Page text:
R v Antat & Anor (CO 60/2014) [2015] SCSC 5 (16 January 2015);

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IN THE SUPREME COURT OF SEYCHELLES

Criminal Side:  60/2014

 

       [2015] SCSC      

 

 

THE REPUBLIC

 

 

versus

  1. GEOFFREY ANTAT
  2. JEANETTE JOUBERT

(Accused)

Heard:                         06 January 2015

Counsel:                      Mr. Ananth Subramanian,  for the Republic

 

                                    Mr. Elvis Chetty  Attorney at Law for the 1st and 2ndAccused

 

                                         

 

 

 

 

Delivered:                   16 January 2015

 

ORDER

Burhan J

 

[1]               I have considered the submissions made by learned counsel for the 1st accused in support of his application for bail and the objections of learned counsel for the prosecution.

[2]               The main grounds urged by learned counsel for the 1st accused are that-

  1. As the 2nd accused has been released on bail the 1st accused should be treated in a similar manner.
  2. Insufficient facts have been set out in the affidavit to show there was an obstruction to the NDEA (National Drug Enforcement Agency) officers.
  3. No sufficient grounds exist to remand the 1st accused.

[3]               Both the 1st and 2nd accused have been charged with Trafficking in a controlled drug namely Heroin  (Diamorphine) a Class A drug weighing 492.1 grams  and having a purity content of 255.8 grams. This offence attracts a term of life imprisonment. The seriousness of the offence is apparent.

[4]               The 1st accused in addition to this charge has been charged with Escape from lawful custody and at the time of the arrest it is averred he had struggled with the agents in an attempt to escape and had been prevented by the timely action of the officers of the NDEA from using a penknife he had in his possession. Not only have these facts been averred in the affidavit filed by the prosecution but charges have been framed for Obstructing and Threatening NDEA agents under section 16 (6) (b) and (c) of the NDEA Act.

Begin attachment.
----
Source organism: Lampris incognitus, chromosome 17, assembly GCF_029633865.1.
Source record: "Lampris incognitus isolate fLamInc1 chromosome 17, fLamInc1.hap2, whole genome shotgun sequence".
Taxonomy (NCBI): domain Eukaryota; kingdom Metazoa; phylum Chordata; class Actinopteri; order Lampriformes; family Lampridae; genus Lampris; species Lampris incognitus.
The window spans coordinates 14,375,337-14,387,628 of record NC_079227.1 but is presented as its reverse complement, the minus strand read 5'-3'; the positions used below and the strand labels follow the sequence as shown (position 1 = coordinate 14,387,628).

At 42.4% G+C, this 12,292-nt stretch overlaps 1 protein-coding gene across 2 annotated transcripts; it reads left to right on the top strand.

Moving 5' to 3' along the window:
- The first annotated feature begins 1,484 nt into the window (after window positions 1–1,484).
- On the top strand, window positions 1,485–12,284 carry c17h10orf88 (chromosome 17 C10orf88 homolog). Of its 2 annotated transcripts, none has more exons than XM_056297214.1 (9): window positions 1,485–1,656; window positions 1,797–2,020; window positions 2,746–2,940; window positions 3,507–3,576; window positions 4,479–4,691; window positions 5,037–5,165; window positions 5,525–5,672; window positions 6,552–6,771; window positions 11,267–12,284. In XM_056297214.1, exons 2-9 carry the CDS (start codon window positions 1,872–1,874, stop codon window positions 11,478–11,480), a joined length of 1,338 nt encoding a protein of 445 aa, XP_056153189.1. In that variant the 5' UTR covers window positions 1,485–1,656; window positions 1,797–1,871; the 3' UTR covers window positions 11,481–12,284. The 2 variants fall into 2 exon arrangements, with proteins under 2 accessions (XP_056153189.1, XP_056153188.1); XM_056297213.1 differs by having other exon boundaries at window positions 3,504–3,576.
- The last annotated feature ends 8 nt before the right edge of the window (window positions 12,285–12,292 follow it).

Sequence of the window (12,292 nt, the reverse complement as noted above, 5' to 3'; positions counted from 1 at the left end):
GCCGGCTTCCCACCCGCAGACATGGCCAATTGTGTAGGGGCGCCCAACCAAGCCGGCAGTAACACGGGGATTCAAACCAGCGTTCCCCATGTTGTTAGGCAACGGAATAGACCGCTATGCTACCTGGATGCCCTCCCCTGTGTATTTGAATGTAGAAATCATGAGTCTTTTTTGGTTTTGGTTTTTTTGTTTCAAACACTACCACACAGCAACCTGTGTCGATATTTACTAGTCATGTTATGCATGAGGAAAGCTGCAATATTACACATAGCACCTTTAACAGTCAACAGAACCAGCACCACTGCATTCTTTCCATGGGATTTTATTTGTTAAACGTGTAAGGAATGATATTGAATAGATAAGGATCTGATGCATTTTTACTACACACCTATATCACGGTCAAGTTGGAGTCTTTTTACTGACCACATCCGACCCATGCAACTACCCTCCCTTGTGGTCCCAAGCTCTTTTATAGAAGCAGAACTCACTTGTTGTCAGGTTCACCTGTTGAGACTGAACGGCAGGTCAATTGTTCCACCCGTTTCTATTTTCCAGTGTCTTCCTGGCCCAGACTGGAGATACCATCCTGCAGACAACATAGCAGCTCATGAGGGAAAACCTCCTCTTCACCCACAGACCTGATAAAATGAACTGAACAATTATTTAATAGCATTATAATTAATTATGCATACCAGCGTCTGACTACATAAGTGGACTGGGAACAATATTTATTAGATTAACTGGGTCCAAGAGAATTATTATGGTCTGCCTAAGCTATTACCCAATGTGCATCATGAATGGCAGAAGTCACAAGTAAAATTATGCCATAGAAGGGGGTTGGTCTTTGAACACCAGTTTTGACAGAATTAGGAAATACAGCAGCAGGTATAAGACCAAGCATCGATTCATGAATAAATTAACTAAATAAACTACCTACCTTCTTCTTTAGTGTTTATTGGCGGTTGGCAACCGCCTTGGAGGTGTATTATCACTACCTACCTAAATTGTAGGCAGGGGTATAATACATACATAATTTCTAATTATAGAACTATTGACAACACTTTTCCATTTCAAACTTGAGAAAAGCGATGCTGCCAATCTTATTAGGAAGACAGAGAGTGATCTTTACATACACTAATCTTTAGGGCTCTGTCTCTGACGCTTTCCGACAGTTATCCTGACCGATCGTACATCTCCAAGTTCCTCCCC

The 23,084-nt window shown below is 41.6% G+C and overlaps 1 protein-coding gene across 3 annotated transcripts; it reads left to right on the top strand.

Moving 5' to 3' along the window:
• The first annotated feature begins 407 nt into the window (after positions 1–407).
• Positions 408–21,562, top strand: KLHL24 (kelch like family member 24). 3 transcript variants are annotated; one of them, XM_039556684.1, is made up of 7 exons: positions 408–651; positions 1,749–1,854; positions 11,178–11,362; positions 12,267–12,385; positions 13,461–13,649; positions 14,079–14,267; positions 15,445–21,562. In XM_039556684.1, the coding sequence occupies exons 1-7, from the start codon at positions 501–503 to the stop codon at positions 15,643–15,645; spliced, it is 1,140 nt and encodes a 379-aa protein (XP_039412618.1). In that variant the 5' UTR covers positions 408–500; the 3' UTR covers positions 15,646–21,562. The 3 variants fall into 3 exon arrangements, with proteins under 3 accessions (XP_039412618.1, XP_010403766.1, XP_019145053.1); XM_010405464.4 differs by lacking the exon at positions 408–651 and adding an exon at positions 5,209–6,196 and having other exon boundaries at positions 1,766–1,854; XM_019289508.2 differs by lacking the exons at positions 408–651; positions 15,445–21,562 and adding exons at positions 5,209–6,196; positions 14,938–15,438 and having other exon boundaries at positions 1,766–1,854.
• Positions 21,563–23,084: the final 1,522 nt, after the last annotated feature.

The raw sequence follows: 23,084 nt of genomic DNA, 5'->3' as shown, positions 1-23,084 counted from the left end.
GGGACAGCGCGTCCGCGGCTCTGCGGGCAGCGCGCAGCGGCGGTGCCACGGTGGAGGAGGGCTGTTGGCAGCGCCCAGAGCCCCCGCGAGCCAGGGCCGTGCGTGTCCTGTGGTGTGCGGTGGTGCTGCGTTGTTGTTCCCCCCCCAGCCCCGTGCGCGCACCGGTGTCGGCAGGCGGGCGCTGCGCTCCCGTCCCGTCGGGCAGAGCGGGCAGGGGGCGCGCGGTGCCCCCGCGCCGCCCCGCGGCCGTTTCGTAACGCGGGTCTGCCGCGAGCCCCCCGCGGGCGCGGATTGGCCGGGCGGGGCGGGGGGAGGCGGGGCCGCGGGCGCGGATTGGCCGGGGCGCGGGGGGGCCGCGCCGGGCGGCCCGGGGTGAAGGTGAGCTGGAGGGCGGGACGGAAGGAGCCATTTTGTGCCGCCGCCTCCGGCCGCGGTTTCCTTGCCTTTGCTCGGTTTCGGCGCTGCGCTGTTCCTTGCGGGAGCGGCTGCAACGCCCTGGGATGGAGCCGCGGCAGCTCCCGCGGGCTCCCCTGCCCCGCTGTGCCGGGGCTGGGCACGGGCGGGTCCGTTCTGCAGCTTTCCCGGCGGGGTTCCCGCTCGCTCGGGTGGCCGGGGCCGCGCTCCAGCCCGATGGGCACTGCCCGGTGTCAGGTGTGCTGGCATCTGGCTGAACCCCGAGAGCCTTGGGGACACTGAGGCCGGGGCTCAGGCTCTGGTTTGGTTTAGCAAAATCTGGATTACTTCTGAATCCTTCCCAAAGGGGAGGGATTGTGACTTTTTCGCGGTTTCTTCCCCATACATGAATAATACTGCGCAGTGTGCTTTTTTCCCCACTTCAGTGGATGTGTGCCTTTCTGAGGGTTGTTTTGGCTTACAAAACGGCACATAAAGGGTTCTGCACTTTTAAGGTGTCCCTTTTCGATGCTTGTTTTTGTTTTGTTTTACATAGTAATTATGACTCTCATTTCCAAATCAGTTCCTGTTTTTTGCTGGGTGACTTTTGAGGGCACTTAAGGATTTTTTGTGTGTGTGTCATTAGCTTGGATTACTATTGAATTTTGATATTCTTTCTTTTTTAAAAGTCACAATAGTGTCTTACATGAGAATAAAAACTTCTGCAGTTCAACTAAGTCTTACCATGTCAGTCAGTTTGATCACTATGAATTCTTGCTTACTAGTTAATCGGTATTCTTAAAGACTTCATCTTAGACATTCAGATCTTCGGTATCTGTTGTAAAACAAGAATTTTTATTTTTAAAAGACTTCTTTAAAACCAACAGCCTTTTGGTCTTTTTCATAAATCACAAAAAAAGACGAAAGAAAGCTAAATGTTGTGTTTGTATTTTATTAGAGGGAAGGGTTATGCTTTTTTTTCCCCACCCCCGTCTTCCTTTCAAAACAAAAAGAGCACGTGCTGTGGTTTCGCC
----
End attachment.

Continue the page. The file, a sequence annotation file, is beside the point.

[5]               Therefore it cannot be said that insufficient facts have been set out in the affidavit in respect of the alleged obstruction as the prosecution has gone one step further by framing charges against the 1st accused in respect of same. The charges and the particulars of the offence in the charges too set out facts that have to be considered with the facts contained in the affidavit which clearly refers to the 1st accused taking a pen knife from his shorts at the time the officers were arresting him. Therefore there is no merit in the contention that insufficient facts have been set out in the affidavit and as a result the 1st accused has been prejudiced by it.

[6]               It is apparent therefore that the 1st accused has in addition to the serious charge of Trafficking in a controlled drug, other charges of serious nature and therefore cannot be treated in a similar manner to the 2nd accused. Further the 2nd accused came immediately on receipt of summons to court whereas the 1st accused had to be arrested and brought to court and service of summons on the address given by him was not possible in the usual manner and the prosecution had to seek special orders from court.

[7]               In the light of these facts before court it is apparent that there is a strong possibility and substantial grounds to believe that the 1st accused would abscond and obstruct the course of justice in the face of such serious charges.

[8]               Considering all the aforementioned facts before court at present, this court is satisfied that sufficient grounds exist for the 1st accused to be remanded into custody.

 

 

Signed, dated and delivered at Ile du Port on 16 January 2015

 

 

 

 

M. Burhan

Judge of the Supreme Court